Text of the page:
The choices can be overwhelming: PC vs laptop? Chromebook or Apple? Columnist Marc Saltzman guides shoppers through the computer-buying process. USA TODAY
As you ponder your next computer purchase between a Windows device and new Mac, remember there’s a third major player: Chromebook.
Running Google’s Linux-based Chrome OS, these (mostly) affordable machines are already dominating in the education space, making up roughly 60% of computers used in U.S. schools, according to Futuresource Consulting.
Quite impressive, especially if you consider Chromebooks are only turning 7 years old on June 15.
But does that mean these devices are ideal for everyday tasks? What about beefed-up Chromebooks for business?
To decide if a Chromebook is ideal for you and your needs, the following is a look at four things you should know before you buy.
1. Models and prices vary more than you think
Just like the wide assortment of Windows 10 devices, there’s a hearty selection of Chrome OS machines to choose from. As the name suggests, Chromebooks — short for “Chrome notebooks” — are like a clamshell laptop, but there are a few desktop models and one tablet, too (Acer’s Chromebook Tab 10, for $329).
Some Chromebooks are “convertibles” that can transform into a touch-screen tablet, thanks to a screen on a 360-degree hinge.
Prices for Chromebooks range from $169 for the underpowered Samsung 3 Chromebook to starting at $999 for the feature-rich Google Pixelbook.
Unveiled last week, the Acer Chromebook Spin 15 — the industry’s first convertible Chromebook with a 15.6-inch display — will start at $449, Acer says.
Most Chromebooks, however, cost between $250 and $350. The more you pay, the more power and features are offered. You’ll save some cash by going with a smaller screen, a non-touch display and less system memory (RAM) and storage.
In other words, when it comes to Chromebook pricing, they’re not all cheap — but most still are.
2. You really need Internet access to use them
Because Chromebooks run Google’s Chrome operating system, they often come preloaded with a suite of Google apps, such as Gmail, Google Calendar, Google Chrome (browser), Google Docs, YouTube and Google Drive.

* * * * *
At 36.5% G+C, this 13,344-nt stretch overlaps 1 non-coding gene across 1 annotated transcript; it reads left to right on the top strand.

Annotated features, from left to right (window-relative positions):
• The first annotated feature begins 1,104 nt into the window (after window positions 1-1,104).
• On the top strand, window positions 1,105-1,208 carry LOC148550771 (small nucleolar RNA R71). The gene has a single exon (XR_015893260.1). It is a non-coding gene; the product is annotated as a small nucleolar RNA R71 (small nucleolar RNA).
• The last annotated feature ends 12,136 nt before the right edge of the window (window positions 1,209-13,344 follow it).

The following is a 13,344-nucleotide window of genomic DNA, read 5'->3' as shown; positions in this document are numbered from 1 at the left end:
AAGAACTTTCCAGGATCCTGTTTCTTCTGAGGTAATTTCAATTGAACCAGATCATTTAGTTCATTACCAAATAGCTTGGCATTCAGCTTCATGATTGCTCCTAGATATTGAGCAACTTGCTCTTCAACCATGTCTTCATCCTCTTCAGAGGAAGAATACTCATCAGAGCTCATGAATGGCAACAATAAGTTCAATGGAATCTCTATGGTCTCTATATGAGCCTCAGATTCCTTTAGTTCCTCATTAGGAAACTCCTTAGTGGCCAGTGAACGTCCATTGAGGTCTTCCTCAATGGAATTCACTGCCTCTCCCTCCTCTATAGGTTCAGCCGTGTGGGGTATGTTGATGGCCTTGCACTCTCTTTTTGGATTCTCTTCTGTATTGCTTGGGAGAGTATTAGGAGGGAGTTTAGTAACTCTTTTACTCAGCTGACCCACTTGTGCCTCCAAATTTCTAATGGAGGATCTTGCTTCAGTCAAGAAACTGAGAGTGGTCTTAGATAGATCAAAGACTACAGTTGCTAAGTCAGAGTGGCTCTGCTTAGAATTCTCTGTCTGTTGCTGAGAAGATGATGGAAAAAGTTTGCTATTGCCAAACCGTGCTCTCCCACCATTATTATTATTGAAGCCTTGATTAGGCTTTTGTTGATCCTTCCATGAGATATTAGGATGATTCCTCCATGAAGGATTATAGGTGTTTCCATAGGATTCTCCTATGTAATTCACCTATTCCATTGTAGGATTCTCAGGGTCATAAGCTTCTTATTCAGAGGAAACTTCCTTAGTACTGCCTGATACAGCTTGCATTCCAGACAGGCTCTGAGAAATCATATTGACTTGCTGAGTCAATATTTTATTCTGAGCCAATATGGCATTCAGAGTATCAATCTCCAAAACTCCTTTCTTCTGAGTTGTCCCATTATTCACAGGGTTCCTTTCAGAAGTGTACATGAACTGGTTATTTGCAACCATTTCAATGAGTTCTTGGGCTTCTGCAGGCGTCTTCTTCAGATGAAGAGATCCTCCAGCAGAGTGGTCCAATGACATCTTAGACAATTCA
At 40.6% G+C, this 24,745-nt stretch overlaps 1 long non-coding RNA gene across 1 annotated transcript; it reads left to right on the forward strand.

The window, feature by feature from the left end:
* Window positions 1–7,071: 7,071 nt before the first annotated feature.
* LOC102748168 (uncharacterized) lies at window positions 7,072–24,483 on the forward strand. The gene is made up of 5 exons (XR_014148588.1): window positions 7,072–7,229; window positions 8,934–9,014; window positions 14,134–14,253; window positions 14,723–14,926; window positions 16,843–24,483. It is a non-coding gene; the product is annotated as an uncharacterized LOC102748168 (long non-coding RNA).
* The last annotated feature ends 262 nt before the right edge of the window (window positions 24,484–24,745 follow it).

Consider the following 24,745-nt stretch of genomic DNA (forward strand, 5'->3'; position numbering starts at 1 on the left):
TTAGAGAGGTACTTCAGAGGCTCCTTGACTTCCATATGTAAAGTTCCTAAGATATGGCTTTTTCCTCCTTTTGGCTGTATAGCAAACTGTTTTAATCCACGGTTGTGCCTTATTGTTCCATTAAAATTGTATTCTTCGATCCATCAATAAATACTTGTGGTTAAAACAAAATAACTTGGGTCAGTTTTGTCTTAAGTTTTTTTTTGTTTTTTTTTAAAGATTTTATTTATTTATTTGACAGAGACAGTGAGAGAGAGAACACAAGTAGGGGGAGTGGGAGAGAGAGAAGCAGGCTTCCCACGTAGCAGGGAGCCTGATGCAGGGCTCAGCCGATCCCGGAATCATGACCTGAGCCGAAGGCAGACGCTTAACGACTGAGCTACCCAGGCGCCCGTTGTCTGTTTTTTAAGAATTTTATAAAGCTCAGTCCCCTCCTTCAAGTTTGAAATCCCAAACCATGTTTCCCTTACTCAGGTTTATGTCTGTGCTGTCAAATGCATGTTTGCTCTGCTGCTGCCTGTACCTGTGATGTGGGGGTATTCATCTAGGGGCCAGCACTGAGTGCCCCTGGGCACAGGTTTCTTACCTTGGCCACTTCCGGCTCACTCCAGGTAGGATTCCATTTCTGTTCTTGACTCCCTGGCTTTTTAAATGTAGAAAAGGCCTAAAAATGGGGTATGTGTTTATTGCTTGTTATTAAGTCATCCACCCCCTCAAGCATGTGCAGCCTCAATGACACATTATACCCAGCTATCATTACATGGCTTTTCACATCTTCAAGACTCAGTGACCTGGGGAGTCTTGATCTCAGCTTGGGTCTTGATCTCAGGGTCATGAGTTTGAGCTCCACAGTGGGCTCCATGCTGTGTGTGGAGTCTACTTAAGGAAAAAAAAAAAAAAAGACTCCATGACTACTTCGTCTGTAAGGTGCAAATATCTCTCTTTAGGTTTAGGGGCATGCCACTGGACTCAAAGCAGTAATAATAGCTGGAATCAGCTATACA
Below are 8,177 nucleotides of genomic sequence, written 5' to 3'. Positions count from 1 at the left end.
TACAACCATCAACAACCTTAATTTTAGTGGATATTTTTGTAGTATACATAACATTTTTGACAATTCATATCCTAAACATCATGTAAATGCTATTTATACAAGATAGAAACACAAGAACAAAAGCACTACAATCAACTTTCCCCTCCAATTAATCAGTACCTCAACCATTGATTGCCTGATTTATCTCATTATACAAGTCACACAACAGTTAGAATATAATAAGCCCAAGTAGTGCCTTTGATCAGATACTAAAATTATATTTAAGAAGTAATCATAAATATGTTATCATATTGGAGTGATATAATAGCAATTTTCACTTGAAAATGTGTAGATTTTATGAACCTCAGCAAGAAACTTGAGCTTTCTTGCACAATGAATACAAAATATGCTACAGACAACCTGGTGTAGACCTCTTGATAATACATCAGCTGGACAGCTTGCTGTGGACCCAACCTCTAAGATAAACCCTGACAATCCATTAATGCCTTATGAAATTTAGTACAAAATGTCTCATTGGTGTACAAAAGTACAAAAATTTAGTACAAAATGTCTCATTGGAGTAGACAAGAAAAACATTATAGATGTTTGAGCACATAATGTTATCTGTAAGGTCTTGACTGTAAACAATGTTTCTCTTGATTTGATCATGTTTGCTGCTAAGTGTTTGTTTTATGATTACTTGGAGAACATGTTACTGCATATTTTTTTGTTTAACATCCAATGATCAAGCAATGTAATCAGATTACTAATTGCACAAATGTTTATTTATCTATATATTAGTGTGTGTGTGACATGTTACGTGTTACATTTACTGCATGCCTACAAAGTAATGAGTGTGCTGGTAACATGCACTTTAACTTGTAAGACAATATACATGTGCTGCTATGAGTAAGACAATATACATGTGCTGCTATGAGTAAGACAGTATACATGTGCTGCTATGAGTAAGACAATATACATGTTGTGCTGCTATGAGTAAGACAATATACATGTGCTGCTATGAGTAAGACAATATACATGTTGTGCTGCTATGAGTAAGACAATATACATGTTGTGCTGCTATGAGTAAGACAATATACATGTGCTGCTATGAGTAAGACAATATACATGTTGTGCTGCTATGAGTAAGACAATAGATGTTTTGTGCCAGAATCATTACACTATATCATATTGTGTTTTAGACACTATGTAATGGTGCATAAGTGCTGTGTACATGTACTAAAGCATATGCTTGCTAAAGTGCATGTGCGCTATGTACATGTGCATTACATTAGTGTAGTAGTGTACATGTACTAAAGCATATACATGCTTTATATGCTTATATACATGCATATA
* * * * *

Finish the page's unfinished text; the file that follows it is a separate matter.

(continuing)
If you’re a heavy user of these, then a Chromebook might be for you. Just log in with your Google ID, and you should be up and running in seconds.
But because these apps run in the cloud, an Internet connection is incredibly important with Chromebook devices.
Many apps will let you access files offline, sure, but because most Chromebooks don’t offer a lot of storage — 16 gigabytes on the low end — you may opt to pick up a memory card and keep it inserted in the Chromebook.
3. Some Chromebooks work with Android apps (but performance varies)
One major advantage of a Windows-based computer is the huge assortment in software, but Google is upping its game by including access to the Google Play store with some models.
Examples of Chromebooks with Google Play include the ASUS Chromebook Flip, the Acer Chromebook R 11 and 13, Samsung Pro 2-in-1 and Google’s own Pixelbook.
Be aware, however, Android app performance varies — especially when it comes to games. These apps may not load full screen or may load vertically (like a smartphone) instead of your Chromebook’s widescreen display. In other words, don’t buy a Chromebook if you’re looking to play Fortnite, especially as these machines generally have limited graphics power, RAM and storage space.
Because Google’s Chrome OS powers these devices, perhaps it’s no surprise Google Assistant is starting to make its way into some Chromebooks. The Pixelbook has this handy feature, where you press the dedicated button on the keyboard (between Ctrl and Alt) or activate the assistant via the $99 Pixelbook Pen before asking a question or giving a command.
Thankfully, a few hardware-related issues that plagued Chromebooks in the early days — like not making it easy to print to a nearby printer — have been addressed.
4.Chromebooks are always updated and secure
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Because Chrome OS and Google’s apps focus heavily on the cloud, these always-connected devices will automatically download new updates for you (look for the “Restart to update” notification near the clock).
Cybersecurity experts often praise Chromebooks for making protection a priority. Chrome OS takes advantage of various Google-powered security measures, and so it’s not likely you’ll be hit with malware or even annoying pop-up windows or toolbars.
Still, take advantage of two-step verification and ensure Android apps you download are from familiar publishers.
Another advantage to Chromebooks? An all-day battery. Of the 10 Chromebooks Laptop Mag reviewed in the past year, they’ve seen an average of 9 hours and 15 minutes of endurance, via the Laptop Mag Battery Test (which involves continuous Web surfing over Wi-Fi).
Are they for you?
Chromebooks have come a long way and aren’t just for the education space any longer.
While not for gamers, they have wide appeal. If budgets are tight and you don’t mind a smaller computer for simple tasks, you can’t go wrong with a sub-$200 Chromebook. This is especially true if you rely heavily on Google’s online services, such as Gmail and Google Docs. Chromebooks run lean and fast, they’re secure and offer good battery performance.
Pricier models offer more power, Android app support, touch and larger screen sizes. But once you reach (or exceed) $1,000 for a Chromebook, such as the Google Pixelbook, it’s more difficult to justify the purchase when compared to a more versatile convertible Windows 10 notebook or sleek MacBook Air.
Follow Marc on Twitter: @marc_saltzman. Email him at email@example.com.